What does it mean when a bond is selling at a premium? Is it a good investment?

Bonds / Fixed Income
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September 2016
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Glad you ask the question before you jump into the bond wagon. Here’s a simple example of learning bond. If a bond sells at its par value or face value, $1,000, with a 5-year term and 5% interest, you will get your $1,000 principal back, plus the annul $50 interest at its maturity. However, life is not always that simple and straight forward as we hope it to be. Depending on the supply and demand, bond’s price can vary, thus the premium or discount price. 

For example, when the interest rate falls, older bonds may become valuable because they were sold in a higher interest rate environment and therefore with a higher coupon rate. Consequently, investors holding those bonds can commend a "premium" to sell them. On the other hand, if interest rate rises, older bonds may become less valuable. In order to get rid of them, investors may have to sell for less, thus the "discount” price.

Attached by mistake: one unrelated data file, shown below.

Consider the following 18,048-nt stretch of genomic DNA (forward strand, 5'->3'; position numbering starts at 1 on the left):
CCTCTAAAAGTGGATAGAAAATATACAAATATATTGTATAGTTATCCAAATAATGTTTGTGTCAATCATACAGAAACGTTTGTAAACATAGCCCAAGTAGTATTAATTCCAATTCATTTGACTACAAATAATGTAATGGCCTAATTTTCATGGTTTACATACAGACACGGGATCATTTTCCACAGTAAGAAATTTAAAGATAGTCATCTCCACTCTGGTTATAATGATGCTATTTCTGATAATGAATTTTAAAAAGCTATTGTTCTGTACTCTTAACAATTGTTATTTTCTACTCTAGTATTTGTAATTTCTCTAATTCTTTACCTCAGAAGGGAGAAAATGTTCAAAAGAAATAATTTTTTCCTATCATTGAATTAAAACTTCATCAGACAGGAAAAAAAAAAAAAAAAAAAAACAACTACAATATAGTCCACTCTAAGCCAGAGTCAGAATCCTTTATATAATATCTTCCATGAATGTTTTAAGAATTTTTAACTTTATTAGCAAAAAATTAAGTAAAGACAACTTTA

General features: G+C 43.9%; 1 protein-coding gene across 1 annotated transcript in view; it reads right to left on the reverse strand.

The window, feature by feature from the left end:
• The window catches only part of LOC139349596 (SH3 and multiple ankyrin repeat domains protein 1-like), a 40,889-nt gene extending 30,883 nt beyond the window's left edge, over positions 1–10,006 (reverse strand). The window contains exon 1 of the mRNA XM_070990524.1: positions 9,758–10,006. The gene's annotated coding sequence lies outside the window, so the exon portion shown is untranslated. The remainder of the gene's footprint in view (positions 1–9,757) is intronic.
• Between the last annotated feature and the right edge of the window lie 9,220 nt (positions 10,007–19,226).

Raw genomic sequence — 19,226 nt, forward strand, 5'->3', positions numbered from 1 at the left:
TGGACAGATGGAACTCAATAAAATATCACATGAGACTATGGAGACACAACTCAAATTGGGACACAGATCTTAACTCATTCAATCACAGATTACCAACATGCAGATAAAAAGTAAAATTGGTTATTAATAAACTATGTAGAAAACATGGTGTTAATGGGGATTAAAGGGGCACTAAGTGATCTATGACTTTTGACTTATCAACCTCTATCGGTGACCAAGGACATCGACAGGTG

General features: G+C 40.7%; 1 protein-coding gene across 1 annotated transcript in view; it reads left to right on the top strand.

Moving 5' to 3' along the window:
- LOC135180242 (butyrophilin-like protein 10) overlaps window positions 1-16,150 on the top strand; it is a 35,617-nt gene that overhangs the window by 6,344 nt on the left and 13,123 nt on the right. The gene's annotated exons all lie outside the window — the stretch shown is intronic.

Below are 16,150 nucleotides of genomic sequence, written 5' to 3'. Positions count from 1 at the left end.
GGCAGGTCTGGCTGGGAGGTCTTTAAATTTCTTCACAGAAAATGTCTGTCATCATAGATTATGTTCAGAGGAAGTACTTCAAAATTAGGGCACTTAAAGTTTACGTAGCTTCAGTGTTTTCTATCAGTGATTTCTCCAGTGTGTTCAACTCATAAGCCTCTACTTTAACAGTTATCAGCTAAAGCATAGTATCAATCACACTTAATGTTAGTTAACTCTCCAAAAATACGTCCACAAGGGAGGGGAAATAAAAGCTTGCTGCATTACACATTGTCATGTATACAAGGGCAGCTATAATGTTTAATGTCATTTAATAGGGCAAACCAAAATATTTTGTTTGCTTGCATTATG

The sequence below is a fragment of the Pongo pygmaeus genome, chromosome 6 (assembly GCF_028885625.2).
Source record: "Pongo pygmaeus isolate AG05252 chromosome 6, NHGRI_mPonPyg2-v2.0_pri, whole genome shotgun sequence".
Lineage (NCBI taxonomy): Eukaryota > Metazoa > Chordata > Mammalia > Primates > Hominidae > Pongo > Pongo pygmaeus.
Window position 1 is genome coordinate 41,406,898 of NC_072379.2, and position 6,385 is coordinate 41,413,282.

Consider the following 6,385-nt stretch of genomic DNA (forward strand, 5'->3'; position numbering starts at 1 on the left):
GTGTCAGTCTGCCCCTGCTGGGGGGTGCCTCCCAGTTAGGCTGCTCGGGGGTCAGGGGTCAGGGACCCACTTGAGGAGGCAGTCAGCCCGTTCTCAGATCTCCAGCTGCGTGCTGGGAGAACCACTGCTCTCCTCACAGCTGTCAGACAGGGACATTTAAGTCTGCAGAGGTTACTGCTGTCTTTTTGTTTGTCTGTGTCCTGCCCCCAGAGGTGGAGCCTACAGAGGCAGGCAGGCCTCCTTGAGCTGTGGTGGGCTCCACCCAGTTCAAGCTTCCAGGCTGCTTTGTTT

Bond prices are quoted as a percent of the bond’s face value, and an easy way to learn the price of a bond is simply adding a zero to the price quoted. For instance, when you hear a bond is quoted at 99, it means the price for the bond is $990 for every $1,000 of face value. Because the bond price is below the face value, it’s said the bond is traded at a discount. On the other hand, if the bond is trading at 101, it means you will pay $1,010 to get that $1,000 face value bond. Thus, you’re paying a premium. Happy learning!

September 2016
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September 2016